Indeed it’s hard to imagine a world without “Saw”. And why should we expect there to ever be such a thing? The “Saw VI” writing team of Marcus Dunstan and Patrick Melton are already signed on to work through “Saw VIII.” Seeing as how people are still turning out in droves to see Jigsaw’s latest deathtraps every autumn, we can safely assume that “Saw” will be around to celebrate its tin anniversary on the big screen in 2014.
Here on the eve of “Saw VI”’s release, I say we take a look at how the sprawling story of Jigsaw will unfold on the road to hitting that milestone. Be forewarned though: this article will contain both spoilers of the existing “Saw” movies and totally fictional/intentionally humorous spoilers about future “Saw” movies. Please also note that I haven’t seen “Saw VI,” so that will remain completely unspoiled.
After the events of “Saw VI”, current Jigsaw Mark Hoffman is left crippled and adrift in the middle of the Atlantic Ocean. He is miraculously picked up by a passing freighter returning from America on a Mediterranean shipping lane. After he is nursed back to health by the crew, Jigsaw proceeds to set up a series of deadly new tests for the crew on the high seas. Series fans cry out that the series has finally jumped the shark, a claim validated by the fact that one of Jigsaw’s tests require the ship’s captain to literally jump over a shark. The leap is unsuccessful though, so maybe there’s more life in the series yet…
In an effort to revitalize the series by bringing in a new audience, “Saw VIII” is presented as an anthology. The first part is a montage of the entire “Saw” series to date, narrated by original Jigsaw, Tobin Bell. The second is a “lost chapter” of Bell’s character John Kramer, showing one of his earliest brutal death trap gauntlets. His test subject in this sequence is a snooty waiter who was rude to Jigsaw at an Olive Garden. The final third sets up the future of the series with a new Jigsaw. After returning to America, Hoffman decides to turn his attention to the entertainment industry. His first test subject? DMX. Rather than play a fictional rapper, DMX plays himself in the universe of “Saw.” Ever the survivor, the Ruff Ryder makes his way through his elaborate death trap, and becomes Jigsaw’s new apprentice at the close of the film.
Prior to its release, it emerges that DMX Jigsaw is the single most hated character in history, eclipsing even Jar Jar Binks. Fans are shocked when they learn that DMX proves to be a pretty damn awesome Jigsaw. The only drawback is the barking when he does the creepy puppet voice. The film opens with a series of flashbacks showing Hoffman’s ultimate demise: he accidentally shoots himself while setting up trap involving guns mounted on a Kia Sephia, meant as a test for a used car salesman. The film turns out to be the most traditional entry in years, with DMX testing unsuspecting folks while a couple of FBI agents tail him. It is considered by some, though not many, to be one of the best.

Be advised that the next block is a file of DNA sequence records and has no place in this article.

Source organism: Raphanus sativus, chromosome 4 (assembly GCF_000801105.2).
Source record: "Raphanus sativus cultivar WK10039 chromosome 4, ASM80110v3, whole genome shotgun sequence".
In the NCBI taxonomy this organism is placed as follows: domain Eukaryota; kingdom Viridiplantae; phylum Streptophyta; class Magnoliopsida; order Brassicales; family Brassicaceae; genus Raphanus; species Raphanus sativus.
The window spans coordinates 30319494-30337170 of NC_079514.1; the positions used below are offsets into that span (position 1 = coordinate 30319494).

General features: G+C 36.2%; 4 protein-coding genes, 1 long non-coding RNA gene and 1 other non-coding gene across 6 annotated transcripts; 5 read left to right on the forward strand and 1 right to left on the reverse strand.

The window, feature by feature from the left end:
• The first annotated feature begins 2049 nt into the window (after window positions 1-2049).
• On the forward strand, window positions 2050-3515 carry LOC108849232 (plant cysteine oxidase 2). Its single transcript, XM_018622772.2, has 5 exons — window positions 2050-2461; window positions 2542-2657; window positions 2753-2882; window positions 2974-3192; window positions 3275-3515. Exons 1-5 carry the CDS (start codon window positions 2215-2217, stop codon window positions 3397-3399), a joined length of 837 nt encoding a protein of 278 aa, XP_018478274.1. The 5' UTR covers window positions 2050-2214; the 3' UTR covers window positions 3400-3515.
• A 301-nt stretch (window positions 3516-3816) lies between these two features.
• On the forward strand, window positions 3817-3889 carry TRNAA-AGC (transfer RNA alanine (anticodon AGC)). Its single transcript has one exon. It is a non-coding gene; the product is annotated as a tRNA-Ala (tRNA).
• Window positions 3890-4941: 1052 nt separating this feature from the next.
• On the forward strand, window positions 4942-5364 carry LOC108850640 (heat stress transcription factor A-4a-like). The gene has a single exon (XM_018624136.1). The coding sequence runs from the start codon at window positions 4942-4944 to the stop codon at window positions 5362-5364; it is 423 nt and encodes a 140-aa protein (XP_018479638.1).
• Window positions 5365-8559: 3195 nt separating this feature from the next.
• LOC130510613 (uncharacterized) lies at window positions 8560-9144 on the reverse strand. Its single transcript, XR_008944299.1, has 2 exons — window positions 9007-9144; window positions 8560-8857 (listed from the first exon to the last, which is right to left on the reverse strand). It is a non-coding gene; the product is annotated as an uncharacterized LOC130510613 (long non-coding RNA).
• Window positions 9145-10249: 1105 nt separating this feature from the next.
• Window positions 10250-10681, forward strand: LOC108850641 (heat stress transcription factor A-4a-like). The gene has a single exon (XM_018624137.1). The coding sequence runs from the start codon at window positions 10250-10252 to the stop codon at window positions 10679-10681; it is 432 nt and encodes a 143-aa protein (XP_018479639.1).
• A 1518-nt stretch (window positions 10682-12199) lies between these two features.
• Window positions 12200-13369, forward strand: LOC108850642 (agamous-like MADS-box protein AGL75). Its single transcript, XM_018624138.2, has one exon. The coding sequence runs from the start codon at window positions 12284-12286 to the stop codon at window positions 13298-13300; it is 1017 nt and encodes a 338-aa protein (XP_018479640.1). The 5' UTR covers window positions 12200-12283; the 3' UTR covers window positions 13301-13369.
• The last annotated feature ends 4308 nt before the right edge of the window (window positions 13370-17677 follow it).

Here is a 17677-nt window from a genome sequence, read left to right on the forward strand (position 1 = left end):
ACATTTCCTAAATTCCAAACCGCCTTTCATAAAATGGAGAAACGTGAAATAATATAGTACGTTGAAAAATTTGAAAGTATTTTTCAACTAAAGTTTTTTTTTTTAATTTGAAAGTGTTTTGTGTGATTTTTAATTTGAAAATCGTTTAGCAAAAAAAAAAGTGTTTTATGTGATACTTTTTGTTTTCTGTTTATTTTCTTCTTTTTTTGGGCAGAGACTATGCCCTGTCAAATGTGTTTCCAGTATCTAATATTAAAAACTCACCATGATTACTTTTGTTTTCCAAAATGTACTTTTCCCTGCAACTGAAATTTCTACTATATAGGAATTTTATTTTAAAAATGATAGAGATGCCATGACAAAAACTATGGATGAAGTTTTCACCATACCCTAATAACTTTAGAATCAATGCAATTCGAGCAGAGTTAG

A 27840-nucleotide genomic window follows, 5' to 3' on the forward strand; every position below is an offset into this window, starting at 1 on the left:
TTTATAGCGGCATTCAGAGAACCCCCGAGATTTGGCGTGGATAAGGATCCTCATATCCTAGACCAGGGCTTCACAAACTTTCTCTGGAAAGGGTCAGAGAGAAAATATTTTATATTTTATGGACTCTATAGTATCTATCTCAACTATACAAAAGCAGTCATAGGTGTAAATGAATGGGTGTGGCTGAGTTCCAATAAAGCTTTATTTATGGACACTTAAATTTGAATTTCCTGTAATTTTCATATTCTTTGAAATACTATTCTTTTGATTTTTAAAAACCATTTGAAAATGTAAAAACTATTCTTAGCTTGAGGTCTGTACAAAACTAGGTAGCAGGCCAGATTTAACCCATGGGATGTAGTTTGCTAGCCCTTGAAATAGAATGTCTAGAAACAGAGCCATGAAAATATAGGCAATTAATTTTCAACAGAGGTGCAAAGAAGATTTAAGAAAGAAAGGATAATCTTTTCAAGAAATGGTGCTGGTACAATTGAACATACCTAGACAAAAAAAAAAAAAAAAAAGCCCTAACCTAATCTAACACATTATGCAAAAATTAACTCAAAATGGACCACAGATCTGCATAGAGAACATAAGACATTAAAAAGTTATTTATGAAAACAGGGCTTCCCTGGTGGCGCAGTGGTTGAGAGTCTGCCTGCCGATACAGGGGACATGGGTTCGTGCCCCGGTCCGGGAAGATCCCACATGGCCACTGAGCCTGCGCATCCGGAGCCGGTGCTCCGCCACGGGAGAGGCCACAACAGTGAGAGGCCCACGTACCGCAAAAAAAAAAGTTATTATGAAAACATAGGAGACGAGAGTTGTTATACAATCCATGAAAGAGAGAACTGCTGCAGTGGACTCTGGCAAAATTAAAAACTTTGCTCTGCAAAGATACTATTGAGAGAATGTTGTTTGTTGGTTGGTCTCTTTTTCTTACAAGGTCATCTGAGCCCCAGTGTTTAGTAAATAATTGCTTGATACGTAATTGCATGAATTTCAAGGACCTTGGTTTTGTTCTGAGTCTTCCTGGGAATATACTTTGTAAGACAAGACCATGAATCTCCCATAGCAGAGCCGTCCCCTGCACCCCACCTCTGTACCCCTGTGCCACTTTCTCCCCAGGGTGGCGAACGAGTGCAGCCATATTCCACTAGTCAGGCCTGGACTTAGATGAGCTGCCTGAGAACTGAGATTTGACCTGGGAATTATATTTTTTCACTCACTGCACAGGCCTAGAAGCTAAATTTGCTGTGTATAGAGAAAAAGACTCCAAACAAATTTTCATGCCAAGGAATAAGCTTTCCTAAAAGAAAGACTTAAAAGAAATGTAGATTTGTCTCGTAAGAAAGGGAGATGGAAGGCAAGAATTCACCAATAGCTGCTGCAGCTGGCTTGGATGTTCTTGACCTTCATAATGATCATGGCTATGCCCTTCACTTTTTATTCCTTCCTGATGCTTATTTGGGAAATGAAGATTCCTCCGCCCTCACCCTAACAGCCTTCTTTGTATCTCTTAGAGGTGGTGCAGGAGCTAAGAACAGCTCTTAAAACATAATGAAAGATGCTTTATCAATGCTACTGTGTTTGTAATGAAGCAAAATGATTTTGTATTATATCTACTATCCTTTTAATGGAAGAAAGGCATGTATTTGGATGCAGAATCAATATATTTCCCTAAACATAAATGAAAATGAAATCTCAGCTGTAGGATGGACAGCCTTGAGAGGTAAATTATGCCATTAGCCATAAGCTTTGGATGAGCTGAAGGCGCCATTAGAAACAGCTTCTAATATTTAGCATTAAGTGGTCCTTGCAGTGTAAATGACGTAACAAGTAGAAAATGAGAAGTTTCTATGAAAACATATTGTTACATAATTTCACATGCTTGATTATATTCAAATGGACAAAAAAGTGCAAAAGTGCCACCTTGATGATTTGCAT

James Wan and Leigh Wannell return to create the tenth entry of their series. Despite the unexpected popularity of DMX as Jigsaw, the film is used as a way to return the original Jigsaw John Kramer to the limelight. Turns out he never died at all in “Saw IV”! He’d been watching Hoffman’s, then DMX’s development from the shadows all along. Kramer reveals himself, and his would-be successor is offended that he’d been spied on, so he decides to send the master through a test. After surviving a trap that involves an abandoned Wal-Mart, two tons of pudding, a giant crab made of razor blades, and fifteen nuns, DMX is dead and John Kramer has his name back. Feeling strangely depressed, Kramer hangs up the puppet for a vacation. A digital recorder is found lodged in DMX’s brains by FBI agents. The one recording is of Jigsaw saying, “I’m taking a break. See you in a couple years when I’m all rested up.”
“Saw vs. Hostel”
The annual sequels take a break in favor of an ol’ fashioned match-up between the greats of torture porn! Jigsaw decided to go to Prague for his vacation. Guess what happens next? Yeah it’s really gross. Really, really gross. Guest director Eli Roth says on the commentary of the DVD release, “I puked nine times during single day of shooting. It was awesome.”